Life Upstairs

Stories from Brubacher House's live-in hosts

Family Life Through the Seasons

While Brubacher House is only open for drop-in tours from May-October, life in and around the museum continues throughout the year for the hosts. The seasons change and many family and friend gatherings occur.


A huge ice storm, Columbia Lake, March 2016.

Daffodils and baby swallows, spring 1983.

Oran Enns walking under the crab apple blossoms, May 2021.

Bleeding hearts with North Campus buildings in the background, June 2007.

Oran Enns with the forget-me-nots in bloom, May 2021.

“We had several Easter egg hunts with our young niece and family members during our years there. One time, on a tour, a guest pulled a chocolate egg out from a dish in the pantry in October... oops, guess we missed an egg!”


Foxgloves by the shed, 2001.

“We ordered a load of compost from the University to spread on the flowerbeds. Arlyn & Judith came for a visit that summer and were shocked at how big all the flowers were. At the same time we doubled the size of the garden, and added some heritage vegetables and flowers.”

The Gimbels’ flowers: geraniums and impatiens, 1993.

Hot air balloon landing on the soccer field in front of Brubacher House, summer 2001.

“One memorable summer evening there was a sudden loud roaring sound coming from outside, along with a lot of suddenly excited voices. We ran to the windows just in time to watch two hot air balloons come gliding low across Columbia Lake, skim the treetops, and touch down in the soccer fields which, moments before, had been filled with players. The roaring we heard was the burner in the balloons. The winds had shifted unexpectedly and the operators were stuck over the city looking for a place big enough to put down. It was fascinating watching the process of landing, deflating the giant balloons, seeing the passengers exiting the baskets, and the operators packing everything into the (comparatively) small trailers.”

Bethany and Brandon hosted a large family gathering to celebrate the birth of their niece, August 2006.


View of Columbia Lake, 1982.

"Our first Halloween at BHouse, I thought maybe people would stop by in the evening for candy, so I dressed up as a Chef (the front door of BHouse opens into a kitchen, after all).”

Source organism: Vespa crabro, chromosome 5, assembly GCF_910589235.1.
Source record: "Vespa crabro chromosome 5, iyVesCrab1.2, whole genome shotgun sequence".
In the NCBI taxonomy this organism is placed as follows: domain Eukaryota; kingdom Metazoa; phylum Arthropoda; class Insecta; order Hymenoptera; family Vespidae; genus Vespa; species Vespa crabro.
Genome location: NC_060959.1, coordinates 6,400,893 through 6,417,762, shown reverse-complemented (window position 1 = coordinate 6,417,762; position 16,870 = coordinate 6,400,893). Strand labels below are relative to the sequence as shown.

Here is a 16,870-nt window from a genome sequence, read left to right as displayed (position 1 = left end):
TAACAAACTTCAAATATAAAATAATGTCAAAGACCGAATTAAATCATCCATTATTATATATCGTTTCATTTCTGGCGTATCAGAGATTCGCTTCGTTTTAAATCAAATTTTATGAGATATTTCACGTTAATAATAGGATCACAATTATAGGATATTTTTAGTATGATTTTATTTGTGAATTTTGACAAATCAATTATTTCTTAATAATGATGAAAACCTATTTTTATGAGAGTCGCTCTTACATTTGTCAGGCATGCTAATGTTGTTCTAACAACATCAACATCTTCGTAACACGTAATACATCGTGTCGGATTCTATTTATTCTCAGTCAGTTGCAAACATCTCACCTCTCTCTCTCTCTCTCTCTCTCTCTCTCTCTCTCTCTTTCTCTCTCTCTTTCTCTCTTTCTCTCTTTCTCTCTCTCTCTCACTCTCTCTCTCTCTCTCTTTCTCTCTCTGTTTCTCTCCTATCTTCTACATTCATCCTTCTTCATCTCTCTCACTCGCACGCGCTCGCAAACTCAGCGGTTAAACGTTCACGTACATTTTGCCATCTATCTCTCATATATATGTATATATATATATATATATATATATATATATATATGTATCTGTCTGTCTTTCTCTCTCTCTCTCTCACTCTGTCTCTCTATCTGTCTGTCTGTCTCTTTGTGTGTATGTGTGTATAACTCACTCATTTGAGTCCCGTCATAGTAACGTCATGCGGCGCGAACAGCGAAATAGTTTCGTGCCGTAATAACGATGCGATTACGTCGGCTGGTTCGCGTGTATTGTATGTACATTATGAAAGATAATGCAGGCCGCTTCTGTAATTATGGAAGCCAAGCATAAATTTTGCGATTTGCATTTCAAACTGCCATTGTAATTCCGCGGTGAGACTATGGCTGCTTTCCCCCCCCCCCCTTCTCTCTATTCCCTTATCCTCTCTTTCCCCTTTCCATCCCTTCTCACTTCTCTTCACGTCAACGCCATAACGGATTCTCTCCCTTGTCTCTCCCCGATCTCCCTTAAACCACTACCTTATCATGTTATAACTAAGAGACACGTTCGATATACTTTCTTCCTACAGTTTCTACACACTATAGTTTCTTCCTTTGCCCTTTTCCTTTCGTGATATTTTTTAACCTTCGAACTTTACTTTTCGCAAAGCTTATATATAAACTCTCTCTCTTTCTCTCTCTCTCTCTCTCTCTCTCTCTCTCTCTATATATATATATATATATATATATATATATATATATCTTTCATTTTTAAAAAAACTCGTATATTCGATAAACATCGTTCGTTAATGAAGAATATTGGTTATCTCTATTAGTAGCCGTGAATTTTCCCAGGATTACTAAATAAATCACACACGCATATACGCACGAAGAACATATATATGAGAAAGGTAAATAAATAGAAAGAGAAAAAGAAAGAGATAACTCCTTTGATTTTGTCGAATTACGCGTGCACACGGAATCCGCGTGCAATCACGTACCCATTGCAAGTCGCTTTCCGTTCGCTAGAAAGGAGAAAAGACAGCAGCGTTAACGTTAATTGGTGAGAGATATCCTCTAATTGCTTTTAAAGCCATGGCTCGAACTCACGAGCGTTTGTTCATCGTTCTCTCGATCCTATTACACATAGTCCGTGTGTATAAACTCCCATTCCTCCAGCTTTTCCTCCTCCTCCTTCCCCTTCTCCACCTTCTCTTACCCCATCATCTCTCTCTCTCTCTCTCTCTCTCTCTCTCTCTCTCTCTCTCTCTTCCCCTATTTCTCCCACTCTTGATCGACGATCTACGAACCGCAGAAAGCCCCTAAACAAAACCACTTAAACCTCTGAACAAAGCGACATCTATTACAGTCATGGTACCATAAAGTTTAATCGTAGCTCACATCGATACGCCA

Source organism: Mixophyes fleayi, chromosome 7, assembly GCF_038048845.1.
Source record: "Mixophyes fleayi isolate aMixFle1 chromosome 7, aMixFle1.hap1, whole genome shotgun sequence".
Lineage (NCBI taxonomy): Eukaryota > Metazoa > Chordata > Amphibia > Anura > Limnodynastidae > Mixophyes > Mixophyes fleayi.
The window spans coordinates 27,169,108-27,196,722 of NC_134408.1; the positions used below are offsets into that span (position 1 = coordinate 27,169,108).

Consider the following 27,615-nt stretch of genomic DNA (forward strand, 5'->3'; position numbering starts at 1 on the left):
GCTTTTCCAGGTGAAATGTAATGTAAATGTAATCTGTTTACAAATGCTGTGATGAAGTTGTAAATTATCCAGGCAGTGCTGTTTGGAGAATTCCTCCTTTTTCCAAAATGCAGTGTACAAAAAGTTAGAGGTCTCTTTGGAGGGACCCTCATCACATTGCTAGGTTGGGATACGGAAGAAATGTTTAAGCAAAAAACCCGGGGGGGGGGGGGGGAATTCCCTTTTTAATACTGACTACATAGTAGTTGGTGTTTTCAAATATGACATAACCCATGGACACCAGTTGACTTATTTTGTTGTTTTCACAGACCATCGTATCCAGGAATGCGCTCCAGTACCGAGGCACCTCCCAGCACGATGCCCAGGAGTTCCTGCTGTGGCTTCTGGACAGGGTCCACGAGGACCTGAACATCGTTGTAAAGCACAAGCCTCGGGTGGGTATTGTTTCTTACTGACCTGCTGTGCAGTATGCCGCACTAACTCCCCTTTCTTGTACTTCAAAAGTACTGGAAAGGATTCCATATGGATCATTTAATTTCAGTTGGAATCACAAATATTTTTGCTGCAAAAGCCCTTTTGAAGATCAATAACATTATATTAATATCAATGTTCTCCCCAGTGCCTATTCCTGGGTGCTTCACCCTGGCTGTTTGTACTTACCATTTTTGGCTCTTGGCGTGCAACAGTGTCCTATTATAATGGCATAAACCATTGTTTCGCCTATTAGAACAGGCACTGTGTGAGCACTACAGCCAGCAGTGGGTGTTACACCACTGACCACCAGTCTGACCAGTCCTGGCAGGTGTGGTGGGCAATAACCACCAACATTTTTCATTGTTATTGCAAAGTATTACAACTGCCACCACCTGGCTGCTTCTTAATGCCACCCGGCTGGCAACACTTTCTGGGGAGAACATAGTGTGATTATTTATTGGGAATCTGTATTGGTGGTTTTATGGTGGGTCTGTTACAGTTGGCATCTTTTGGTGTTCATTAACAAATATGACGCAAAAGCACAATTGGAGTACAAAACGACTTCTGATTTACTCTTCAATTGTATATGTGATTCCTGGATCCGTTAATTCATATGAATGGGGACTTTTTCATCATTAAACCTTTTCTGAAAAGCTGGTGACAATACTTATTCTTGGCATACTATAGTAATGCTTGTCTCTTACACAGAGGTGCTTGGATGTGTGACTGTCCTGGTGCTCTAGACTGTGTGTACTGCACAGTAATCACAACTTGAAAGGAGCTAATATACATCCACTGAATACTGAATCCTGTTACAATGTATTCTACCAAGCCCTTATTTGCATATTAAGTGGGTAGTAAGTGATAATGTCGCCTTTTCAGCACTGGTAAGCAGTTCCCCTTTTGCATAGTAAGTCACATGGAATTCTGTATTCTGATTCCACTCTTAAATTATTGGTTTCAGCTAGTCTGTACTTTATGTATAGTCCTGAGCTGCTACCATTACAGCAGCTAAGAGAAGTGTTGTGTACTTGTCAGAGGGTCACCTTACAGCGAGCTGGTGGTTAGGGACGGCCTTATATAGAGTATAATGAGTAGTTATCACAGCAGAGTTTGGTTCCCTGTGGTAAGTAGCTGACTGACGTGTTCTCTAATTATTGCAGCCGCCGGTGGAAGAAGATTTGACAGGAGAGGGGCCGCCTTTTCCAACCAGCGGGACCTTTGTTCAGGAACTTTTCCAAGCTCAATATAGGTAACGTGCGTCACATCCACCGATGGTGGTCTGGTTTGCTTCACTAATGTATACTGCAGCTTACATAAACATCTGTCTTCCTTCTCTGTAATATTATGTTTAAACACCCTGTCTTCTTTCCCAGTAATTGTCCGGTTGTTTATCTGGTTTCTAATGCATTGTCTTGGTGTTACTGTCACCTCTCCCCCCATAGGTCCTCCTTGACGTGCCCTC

Leis pumpkin carving, 2006.
Brubacher House silo, fall 2005.
Oran Enns plays in the Autumn leaves by Columbia Lake, October 2020.
A simple shot of fall colours.
Autumn painted windows, 1995.

In late October 2016, Karl and I used our canoe on Columbia Lake one last time. We canoed to the little island on the lake and planted a small tree, knowing we’d be moving out of BHouse over the winter.


Winter quiet, December 1996.
Howard Gimbel with his new Buick outside the Brubacher House, winter 1992.
Tobogganing on the hill near Brubacher House, winter 2001.
Nancy Maitland with her dog, February 1981.

Tobogganing, January 2000.

Dorothy came home from her travels to find her home deep in snow, January 1985.

Surprise snowfall, March 2019.

Snowy walk down to the lake, 2005.

Building snowmen, winter 2001.

“A nighttime walk on a particularly snowy evening, I brought my camera to take a photo of BHouse in evening snowy glow - and we snapped this shadow selfie of us too, lit by the streetlight on the driveway.” Winter 2015.


Joshua and Laura Enns cross-country skiing at Columbia Lake, March 2019.

Christmastime at Brubacher House

The Enns’ Covid-19 Christmas tree. This tree was later planted down by Columbia Lake in honour of Oran’s first birthday, December 2020.

Steingart/Burkhardt’s gingerbread house, a replica of Brubacher House, and their Christmas tree, December 2005.

While at BHouse, all of our Christmas trees were “window sized”. This one was from Christmas 2014, in the living room south facing window.

Our first Christmas at Brubacher House, December 2006.

Howard and Carol Gimbel at their New Year’s Eve gathering, December 1992. Left to right: Joe Weber, Bill Yoder, Carol Gimbel, Jean Fitzgerald, Howard Gimbel, Bob Fitzgerald.
Karl and Jacquie Reimer
The Brubacher House host position became available about eight months after Jacquie and Karl finished their undergrads. Jacquie was still job searching, and after completing (most of) a history undergrad it seemed like an exciting opportunity. They knew very little about Brubacher House before their interview. During their undergraduate degrees, while living on campus at UW, they had no idea the house was even owned or operated by UW. In the end, the opportunity to be storytellers and welcome so many different people to the house, plus the amazing living space and location were the things that made them say “yes!”
Ida Habermehl and Dorothy Bean

Ida Habermehl and Dorothy Bean began their retirement as the first “live-in custodian-hostesses” of Brubacher House. In a letter from Brubacher House committee member Lorna Bergey, these two women were asked whether they were planning to retire immediately into rocking chairs with their knitting or could they be interested in becoming involved with an interesting project for the next few years?